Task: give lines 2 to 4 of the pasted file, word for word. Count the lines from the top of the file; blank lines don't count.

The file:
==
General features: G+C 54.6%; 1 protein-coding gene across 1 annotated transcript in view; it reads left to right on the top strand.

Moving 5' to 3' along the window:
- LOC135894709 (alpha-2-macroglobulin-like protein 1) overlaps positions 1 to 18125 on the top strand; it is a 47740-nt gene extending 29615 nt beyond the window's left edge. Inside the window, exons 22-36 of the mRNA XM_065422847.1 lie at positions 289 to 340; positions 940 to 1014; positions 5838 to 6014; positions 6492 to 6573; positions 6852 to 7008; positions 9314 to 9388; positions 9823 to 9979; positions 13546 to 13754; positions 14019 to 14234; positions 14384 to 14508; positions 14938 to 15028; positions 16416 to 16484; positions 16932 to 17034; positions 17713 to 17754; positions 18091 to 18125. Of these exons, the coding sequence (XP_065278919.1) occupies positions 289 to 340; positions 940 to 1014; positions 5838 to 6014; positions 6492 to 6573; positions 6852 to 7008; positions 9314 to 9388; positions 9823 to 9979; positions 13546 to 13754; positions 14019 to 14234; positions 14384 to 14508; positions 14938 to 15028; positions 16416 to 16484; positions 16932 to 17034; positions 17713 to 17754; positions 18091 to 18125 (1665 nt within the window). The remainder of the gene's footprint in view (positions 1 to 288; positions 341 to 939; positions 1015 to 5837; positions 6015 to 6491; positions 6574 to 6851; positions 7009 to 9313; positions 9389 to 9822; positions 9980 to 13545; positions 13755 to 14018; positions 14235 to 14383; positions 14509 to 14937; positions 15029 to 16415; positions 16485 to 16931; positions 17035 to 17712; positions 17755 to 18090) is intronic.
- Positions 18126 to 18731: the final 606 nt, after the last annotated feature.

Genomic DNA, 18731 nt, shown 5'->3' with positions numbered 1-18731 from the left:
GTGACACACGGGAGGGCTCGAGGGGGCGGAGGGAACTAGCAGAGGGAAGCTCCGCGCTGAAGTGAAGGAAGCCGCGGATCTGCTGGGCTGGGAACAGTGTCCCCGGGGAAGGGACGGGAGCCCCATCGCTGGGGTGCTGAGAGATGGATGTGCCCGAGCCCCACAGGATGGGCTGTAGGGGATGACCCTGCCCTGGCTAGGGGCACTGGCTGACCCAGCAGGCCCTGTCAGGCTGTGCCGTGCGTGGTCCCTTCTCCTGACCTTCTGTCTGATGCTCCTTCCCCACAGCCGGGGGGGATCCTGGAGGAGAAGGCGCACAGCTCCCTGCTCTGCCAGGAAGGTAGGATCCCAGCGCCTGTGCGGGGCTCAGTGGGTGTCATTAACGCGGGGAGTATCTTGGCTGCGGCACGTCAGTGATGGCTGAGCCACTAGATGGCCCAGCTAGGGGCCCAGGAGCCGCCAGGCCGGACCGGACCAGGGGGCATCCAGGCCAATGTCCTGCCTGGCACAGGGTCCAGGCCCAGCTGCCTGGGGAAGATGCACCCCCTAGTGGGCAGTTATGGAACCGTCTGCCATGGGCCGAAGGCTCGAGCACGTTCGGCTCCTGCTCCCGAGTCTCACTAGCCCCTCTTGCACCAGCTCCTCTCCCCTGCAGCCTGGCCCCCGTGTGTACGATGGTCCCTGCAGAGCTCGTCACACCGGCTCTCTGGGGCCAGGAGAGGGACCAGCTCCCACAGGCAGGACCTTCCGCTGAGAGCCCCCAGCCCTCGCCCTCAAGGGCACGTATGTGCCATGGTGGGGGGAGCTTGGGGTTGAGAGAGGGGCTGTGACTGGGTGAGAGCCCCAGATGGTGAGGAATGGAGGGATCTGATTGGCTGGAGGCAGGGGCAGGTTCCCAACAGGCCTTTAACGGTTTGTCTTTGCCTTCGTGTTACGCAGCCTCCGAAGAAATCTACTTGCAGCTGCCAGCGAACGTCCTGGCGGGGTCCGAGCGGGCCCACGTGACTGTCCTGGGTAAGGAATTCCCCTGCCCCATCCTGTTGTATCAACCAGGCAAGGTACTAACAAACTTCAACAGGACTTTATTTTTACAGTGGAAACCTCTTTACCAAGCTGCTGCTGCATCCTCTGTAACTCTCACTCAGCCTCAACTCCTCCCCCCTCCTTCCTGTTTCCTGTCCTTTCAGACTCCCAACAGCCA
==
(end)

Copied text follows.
Moving 5' to 3' along the window:
- LOC135894709 (alpha-2-macroglobulin-like protein 1) overlaps positions 1 to 18125 on the top strand; it is a 47740-nt gene extending 29615 nt beyond the window's left edge. Inside the window, exons 22-36 of the mRNA XM_065422847.1 lie at positions 289 to 340; positions 940 to 1014; positions 5838 to 6014; positions 6492 to 6573; positions 6852 to 7008; positions 9314 to 9388; positions 9823 to 9979; positions 13546 to 13754; positions 14019 to 14234; positions 14384 to 14508; positions 14938 to 15028; positions 16416 to 16484; positions 16932 to 17034; positions 17713 to 17754; positions 18091 to 18125. Of these exons, the coding sequence (XP_065278919.1) occupies positions 289 to 340; positions 940 to 1014; positions 5838 to 6014; positions 6492 to 6573; positions 6852 to 7008; positions 9314 to 9388; positions 9823 to 9979; positions 13546 to 13754; positions 14019 to 14234; positions 14384 to 14508; positions 14938 to 15028; positions 16416 to 16484; positions 16932 to 17034; positions 17713 to 17754; positions 18091 to 18125 (1665 nt within the window). The remainder of the gene's footprint in view (positions 1 to 288; positions 341 to 939; positions 1015 to 5837; positions 6015 to 6491; positions 6574 to 6851; positions 7009 to 9313; positions 9389 to 9822; positions 9980 to 13545; positions 13755 to 14018; positions 14235 to 14383; positions 14509 to 14937; positions 15029 to 16415; positions 16485 to 16931; positions 17035 to 17712; positions 17755 to 18090) is intronic.
- Positions 18126 to 18731: the final 606 nt, after the last annotated feature.